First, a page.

For example, I have a feeling eggs are going to have a lot of value post-SHTF. But you can’t start stockpiling them now, can you? They are fragile and unless stored carefully, they have a pretty short shelf-life. You could raise chickens so that you have a steady supply of fresh eggs available for bartering post-SHTF.
The point I’m trying to make is that everything can be used for bartering purposes: fruit, veggies, energy, labor, various skills. In a word: EVERYTHING. If you can store it properly or figure out how to have a steady supply when it’s needed.
Stockpile Items That Have multiple Uses
It makes sense, doesn’t it? The more uses an item has, the higher likelihood of someone needing it. Here’s a quick list of things that have dozens of uses in a survival situation:
- duct tape (making a spear, starting a fire, fixing broken pipes, etc.)
- dental floss (can be used as a fishing line, shoelace, trip wire, etc.)
- baking soda (to make toothpaste, for cleaning)
- paracord (to build shelters, tie animals, etc.)
- condoms (for birth control, to hold water, etc.)
- bandanas (to protect mouth and nose, filter water, as a splint, etc.)
- … and on and on.
Keep These in Mind
Bartering is nothing without the crucial skill of negotiation. If you don’t know how to negotiate, you will easily get double crossed or, worse, even killed! Think about it, what if the ammo your get is full of duds? What if the food is poisoned?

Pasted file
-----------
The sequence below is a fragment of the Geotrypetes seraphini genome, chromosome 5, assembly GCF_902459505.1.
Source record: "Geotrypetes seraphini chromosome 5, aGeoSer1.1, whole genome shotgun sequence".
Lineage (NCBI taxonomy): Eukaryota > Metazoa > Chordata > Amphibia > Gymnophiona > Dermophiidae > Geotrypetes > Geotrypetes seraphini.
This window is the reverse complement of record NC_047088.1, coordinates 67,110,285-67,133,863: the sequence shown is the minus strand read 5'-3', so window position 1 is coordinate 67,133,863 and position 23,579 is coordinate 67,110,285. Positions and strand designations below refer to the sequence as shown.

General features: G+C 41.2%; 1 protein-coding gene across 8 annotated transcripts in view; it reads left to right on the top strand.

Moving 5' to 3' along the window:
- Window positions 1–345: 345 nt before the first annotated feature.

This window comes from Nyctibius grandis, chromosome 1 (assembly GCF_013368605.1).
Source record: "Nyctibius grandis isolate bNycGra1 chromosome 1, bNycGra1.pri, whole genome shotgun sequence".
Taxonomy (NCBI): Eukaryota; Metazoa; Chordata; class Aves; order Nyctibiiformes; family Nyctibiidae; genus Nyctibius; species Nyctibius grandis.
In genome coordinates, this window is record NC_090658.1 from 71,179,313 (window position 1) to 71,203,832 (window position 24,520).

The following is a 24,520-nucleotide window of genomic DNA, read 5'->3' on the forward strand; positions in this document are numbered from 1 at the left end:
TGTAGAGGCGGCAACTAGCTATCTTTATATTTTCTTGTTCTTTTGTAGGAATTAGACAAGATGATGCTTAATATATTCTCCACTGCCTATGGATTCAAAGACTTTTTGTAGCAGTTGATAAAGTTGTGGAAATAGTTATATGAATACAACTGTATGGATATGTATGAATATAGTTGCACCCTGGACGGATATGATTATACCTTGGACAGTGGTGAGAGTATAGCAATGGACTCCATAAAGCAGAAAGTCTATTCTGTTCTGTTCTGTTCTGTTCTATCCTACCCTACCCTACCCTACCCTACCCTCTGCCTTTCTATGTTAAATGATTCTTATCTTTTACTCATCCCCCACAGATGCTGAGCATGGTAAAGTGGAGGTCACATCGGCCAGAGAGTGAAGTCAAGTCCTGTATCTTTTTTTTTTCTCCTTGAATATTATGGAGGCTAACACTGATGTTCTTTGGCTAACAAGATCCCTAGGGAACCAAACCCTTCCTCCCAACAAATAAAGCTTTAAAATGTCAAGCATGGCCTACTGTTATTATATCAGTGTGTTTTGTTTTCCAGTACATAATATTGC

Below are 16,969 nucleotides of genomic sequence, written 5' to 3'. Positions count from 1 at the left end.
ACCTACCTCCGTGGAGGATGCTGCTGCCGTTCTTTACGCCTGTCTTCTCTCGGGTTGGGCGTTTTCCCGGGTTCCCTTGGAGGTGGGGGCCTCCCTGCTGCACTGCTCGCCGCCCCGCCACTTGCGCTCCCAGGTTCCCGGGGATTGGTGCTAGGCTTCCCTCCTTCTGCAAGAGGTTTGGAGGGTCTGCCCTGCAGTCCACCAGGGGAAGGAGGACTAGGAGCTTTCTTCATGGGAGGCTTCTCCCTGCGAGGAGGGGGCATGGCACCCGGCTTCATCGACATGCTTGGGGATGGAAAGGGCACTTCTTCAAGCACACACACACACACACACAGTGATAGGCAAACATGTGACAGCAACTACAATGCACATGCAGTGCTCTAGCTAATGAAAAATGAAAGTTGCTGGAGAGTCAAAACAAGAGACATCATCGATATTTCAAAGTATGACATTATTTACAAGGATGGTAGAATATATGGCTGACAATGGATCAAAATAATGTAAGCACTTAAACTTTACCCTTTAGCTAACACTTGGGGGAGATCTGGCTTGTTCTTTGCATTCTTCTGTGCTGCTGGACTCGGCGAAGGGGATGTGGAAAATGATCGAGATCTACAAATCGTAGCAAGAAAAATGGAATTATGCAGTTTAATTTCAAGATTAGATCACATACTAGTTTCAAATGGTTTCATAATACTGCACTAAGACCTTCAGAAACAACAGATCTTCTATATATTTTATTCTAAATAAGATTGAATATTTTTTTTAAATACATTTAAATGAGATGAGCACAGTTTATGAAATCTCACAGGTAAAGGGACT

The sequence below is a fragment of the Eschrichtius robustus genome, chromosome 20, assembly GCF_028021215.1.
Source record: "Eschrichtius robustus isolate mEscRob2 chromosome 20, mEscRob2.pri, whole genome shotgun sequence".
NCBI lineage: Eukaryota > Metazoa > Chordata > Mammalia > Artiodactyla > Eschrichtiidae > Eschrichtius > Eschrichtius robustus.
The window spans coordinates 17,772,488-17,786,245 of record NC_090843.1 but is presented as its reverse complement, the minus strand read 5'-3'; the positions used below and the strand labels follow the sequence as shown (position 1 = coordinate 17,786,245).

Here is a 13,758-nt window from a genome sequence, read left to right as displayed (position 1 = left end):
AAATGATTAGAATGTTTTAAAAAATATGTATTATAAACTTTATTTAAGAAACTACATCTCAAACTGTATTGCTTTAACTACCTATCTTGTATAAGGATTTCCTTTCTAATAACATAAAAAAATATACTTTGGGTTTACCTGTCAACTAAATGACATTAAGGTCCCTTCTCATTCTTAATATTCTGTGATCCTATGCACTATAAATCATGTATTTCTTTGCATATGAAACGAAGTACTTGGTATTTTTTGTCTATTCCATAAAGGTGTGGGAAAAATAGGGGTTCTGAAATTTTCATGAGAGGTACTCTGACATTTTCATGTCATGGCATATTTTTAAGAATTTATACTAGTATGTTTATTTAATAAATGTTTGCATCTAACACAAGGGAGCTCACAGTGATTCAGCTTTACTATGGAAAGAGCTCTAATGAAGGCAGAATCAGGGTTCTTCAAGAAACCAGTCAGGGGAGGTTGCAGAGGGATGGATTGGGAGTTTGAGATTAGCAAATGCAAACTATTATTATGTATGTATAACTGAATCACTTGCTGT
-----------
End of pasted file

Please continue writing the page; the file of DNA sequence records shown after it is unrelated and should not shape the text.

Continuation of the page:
You need to be able to tell if you’re falling into a trap because post-SHTF bartering is not at all like what takes place at flea markets or even between companies. Right now there are laws to protect us but after Doomsday, there might not be.
Another thing to keep in mind is that you should always trade what you don’t need. Things are going to be tough. Everyone is going to look for food, water, antibiotics, and so on, which is why you can’t afford to trade those. Taking food from your child’s mouth to help someone else might put that child in danger. Always trade your surplus items and items you know you won’t need.
- Bring a gun with you
- Bring someone to assist you
- Make sure you don’t get followed on your way back home
- Always do business with people you know or who have a good reputation
- Always barter in a public location
- Don’t let anyone know you have valuable things at home
- Be aware of your body language. If you’re desperate, the last thing you want to do is to show it to them.
Well, the best thing you could do is to learn and practice negotiation tactics. Remember, it’s all about getting what you want and not getting screwed over in the process.
Negotiation is an art and there are quite a few strategies to get what you want, including:
- talking in a pessimistic matter (I can’t afford it, I’m not sure it will work for me etc.)
- using ultimatums (You either take it or leave it!)
- and making future promises
Go to a modern day flea market and negotiate everything. Schedule a meeting with your boss and negotiate a raise. Use every argument you can to prove to him you deserve it, even if you’re not sure you do! The more you practice, the better you’ll become at negotiating and the easier it will be for you when the brown stuff hits the fan.
One More Thing…
Remember that you can also barter your skills. Plumbing, carpentry, fixing appliances, even dog-walking or taking care of babies can help you secure free food and water. All you have to give away is your time, which you’ll have plenty of post-collapse.